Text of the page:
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Christina Andrade

A dozen ways to teach ethical and safe technology use - Home - Doug Johnson's... - 133 views

  • Responsible teachers recognize that schools must give students the understandings and skills they need to stay safe not just in school, but outside of school where most Internet use by young people occurs. Over-filtered school networks set up a false sense of security; the real world of the Internet is quite different from the Internet at school.
    • Rob Weston
       
      Can't agree enough with this, the over-use of filters in schools is making everybody complacent when it comes to teaching students to self-filter.
    • Christina Andrade
       
      Right -- if students don't take ownership of their own messages, we see a lot more of those inappropriate messages when the "babysitter" is taken away.
  • A district’s current acceptable use policy should include language about posting private information about both oneself and others
  • A district’s current acceptable use policy should include language about posting private information about both oneself and others
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  • Verbalization of how we personally make decisions is a very powerful teaching tool, but it’s useless to lecture about safe and appropriate use when we ourselves might not follow our own rules.
  • If you're not making mistakes, then you're not doing anything
  • 9. Create environments that help students avoid temptations
  • Assess children’s understanding of ethical concepts. Do not give technology-use privileges until a student has demonstrated that he or she knows and can apply school policies. Test appropriate use prior to students gaining online access.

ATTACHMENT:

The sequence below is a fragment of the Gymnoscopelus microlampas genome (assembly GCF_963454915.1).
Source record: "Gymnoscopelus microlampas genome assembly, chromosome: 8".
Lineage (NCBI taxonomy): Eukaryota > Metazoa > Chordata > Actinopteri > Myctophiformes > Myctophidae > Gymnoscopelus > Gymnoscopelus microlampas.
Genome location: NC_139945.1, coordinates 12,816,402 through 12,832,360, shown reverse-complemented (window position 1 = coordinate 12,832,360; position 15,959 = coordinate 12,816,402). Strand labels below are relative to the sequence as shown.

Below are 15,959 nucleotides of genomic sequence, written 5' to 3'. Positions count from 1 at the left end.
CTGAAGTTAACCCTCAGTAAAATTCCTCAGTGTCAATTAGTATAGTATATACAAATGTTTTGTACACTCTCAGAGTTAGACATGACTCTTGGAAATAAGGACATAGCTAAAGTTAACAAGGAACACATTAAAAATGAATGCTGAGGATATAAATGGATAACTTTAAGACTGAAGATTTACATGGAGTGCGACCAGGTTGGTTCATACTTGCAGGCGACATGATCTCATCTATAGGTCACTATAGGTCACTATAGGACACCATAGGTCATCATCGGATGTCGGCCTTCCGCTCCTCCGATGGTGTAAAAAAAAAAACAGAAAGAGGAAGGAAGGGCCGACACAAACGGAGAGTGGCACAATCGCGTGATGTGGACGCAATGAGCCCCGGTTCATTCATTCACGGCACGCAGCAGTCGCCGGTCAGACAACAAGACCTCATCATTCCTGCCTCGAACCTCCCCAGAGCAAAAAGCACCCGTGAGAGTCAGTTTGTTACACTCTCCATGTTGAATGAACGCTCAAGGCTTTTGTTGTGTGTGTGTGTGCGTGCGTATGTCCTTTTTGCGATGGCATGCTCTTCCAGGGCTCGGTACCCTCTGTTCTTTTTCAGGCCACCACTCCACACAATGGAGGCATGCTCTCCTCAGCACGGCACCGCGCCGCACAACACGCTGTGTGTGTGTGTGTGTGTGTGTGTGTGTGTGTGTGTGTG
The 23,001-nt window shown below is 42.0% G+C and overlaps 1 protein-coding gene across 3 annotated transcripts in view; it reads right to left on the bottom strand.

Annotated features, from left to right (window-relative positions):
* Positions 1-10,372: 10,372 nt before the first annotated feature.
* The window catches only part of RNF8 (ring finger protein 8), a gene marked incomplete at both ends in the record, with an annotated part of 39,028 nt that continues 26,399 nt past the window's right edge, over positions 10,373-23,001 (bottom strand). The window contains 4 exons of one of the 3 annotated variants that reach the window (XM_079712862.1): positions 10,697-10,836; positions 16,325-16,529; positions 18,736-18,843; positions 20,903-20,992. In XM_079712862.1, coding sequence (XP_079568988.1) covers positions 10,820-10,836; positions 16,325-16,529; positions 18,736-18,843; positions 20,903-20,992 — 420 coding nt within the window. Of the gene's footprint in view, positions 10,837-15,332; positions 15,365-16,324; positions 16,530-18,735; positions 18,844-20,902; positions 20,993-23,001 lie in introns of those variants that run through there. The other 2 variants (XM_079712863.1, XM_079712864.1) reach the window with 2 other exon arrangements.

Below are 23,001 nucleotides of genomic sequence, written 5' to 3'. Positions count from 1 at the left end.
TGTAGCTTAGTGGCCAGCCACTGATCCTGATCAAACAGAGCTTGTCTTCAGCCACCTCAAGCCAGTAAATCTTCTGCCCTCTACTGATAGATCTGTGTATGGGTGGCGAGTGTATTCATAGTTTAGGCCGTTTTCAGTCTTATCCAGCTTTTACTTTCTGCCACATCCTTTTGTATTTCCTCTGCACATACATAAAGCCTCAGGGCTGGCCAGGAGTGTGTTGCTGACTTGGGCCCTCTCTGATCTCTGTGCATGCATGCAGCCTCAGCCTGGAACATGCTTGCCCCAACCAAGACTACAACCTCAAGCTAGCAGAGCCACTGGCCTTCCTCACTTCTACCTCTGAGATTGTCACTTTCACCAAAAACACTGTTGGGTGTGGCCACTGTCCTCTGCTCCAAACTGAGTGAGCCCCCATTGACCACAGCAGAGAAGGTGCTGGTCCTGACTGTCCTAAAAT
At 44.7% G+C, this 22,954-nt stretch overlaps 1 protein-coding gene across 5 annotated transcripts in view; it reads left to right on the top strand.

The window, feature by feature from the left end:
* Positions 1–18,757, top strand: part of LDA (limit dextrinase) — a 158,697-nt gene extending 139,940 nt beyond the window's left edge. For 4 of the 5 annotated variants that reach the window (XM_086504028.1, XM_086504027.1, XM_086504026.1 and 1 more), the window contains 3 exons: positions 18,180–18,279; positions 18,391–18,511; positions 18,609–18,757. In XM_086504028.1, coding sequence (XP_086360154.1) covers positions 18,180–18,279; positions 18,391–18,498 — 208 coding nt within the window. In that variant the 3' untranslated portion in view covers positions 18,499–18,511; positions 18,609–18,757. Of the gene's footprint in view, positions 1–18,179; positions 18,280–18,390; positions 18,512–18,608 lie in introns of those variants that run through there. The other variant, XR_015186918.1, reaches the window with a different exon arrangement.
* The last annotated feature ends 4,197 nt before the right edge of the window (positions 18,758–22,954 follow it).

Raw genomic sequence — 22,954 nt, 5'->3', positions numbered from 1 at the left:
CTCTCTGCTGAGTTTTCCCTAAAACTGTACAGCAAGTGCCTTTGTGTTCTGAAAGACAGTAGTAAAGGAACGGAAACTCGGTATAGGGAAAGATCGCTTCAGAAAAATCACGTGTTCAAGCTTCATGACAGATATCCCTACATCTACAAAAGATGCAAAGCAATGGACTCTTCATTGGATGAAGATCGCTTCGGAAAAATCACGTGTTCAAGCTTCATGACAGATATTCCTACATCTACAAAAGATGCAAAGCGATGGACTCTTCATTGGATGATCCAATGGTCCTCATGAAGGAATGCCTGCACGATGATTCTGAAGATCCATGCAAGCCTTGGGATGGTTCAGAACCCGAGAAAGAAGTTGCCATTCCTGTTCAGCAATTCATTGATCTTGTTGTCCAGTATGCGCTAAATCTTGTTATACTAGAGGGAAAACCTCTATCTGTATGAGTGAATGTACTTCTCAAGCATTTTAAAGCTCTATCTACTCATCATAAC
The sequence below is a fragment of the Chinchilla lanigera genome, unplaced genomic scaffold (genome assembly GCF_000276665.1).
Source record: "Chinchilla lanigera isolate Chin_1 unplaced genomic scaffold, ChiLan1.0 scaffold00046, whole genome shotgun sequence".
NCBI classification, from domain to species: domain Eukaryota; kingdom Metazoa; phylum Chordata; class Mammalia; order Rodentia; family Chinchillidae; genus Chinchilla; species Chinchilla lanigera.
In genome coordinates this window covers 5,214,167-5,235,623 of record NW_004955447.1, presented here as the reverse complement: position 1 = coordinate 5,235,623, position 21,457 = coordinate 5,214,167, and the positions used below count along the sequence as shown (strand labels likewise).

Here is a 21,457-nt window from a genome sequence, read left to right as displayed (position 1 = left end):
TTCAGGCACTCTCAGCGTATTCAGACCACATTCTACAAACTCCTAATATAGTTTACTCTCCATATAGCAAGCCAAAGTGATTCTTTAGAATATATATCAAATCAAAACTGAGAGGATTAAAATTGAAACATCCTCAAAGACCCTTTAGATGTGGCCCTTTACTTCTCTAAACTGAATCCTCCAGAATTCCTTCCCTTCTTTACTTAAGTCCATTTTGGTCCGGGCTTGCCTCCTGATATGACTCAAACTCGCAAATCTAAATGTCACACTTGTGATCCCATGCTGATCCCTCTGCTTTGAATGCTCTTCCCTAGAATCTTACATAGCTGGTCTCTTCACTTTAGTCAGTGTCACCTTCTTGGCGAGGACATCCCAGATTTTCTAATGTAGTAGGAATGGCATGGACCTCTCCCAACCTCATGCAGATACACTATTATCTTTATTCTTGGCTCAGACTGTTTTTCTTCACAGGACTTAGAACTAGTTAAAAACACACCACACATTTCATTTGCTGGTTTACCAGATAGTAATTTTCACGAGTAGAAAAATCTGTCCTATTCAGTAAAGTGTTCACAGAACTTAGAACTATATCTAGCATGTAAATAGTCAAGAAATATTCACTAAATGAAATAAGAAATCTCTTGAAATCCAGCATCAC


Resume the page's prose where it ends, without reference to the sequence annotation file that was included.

• Privacy - I will protect my privacy and respect the privacy of others.
    • Property - I will protect my property and respect the property of others.
    • a(P)propriate Use - I will use technology in constructive ways and in ways which do not break the rules of my family, church, school, or government.
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    2. Stress the consideration and application of principles rather than relying on a detailed set of rules. Although sometimes more difficult to enforce in a consistent manner, a set of a few guidelines* rather than lengthy set of specific rules is more beneficial to students in the long run. By applying guidelines rather than following rules, students engage in higher level thinking processes and learn behaviors that will continue into their next classroom, their homes, and their adult lives.
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    Teaching ethical and safe use of ICTs.
Maureen Greenbaum

How about no grades for classwork? It might happen in some North Texas classrooms this ... - 48 views

  • One idea brought up by several speakers this year is a hybrid grades-free way of evaluating students. In each case, it included a high-bar pass/fail approach to class assignments, with a final, more regular grade for the entire semester.

    One of the speakers who presented what he called a “Not Yet” grade was “digital ethnographer” Michael Wesch, a professor at Kansas State University. That’s his photo at the top.

    He told the crowd that they had to inspire “wonder” in their students in order to get them to learn as much as possible. Some key quotes from him:

    “Low standards/high stakes are the opposite of what you want.”